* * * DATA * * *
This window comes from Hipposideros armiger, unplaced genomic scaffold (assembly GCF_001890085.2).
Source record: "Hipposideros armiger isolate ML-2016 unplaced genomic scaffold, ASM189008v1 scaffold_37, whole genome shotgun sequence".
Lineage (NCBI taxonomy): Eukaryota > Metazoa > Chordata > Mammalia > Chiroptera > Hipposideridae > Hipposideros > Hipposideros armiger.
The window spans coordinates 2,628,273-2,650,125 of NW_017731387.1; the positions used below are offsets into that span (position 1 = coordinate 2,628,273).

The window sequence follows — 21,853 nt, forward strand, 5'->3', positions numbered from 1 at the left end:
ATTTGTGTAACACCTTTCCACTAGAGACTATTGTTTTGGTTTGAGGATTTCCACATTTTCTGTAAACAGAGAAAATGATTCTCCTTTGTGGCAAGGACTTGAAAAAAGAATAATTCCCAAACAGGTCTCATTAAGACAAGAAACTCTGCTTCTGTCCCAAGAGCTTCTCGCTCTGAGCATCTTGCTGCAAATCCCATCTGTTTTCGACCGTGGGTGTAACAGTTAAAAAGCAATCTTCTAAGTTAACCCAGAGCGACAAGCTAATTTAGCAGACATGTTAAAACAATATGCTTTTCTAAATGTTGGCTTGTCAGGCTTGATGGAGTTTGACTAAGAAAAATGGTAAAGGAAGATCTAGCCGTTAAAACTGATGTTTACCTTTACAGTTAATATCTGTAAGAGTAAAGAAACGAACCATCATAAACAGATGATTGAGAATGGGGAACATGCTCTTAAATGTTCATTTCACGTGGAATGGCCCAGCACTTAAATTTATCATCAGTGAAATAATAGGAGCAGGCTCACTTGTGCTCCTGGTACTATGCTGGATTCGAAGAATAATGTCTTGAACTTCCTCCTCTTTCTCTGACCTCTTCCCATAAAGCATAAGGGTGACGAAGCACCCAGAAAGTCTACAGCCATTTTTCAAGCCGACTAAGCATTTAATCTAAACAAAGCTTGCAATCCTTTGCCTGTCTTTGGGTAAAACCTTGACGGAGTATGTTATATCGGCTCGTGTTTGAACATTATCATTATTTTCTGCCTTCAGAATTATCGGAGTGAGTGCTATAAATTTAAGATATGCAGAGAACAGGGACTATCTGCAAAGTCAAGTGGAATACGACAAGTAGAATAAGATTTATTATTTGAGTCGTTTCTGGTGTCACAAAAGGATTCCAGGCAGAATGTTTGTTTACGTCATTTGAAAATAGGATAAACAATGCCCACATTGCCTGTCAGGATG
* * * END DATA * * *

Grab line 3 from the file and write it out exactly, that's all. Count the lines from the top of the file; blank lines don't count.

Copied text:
Lineage (NCBI taxonomy): Eukaryota > Metazoa > Chordata > Mammalia > Chiroptera > Hipposideridae > Hipposideros > Hipposideros armiger.